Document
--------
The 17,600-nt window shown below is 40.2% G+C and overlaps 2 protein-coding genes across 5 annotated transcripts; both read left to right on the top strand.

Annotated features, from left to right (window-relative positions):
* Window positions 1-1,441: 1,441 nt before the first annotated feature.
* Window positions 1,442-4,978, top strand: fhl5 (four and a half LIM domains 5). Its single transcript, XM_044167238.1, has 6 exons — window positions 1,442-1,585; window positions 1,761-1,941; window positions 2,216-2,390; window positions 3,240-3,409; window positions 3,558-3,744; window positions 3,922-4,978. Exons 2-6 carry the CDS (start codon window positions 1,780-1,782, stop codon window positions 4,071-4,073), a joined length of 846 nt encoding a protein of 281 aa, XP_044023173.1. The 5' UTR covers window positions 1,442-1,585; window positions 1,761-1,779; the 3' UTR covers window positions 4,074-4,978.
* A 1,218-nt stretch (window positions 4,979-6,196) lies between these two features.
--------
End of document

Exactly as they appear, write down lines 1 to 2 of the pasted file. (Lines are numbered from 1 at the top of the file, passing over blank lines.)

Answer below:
The 17,600-nt window shown below is 40.2% G+C and overlaps 2 protein-coding genes across 5 annotated transcripts; both read left to right on the top strand.

Annotated features, from left to right (window-relative positions):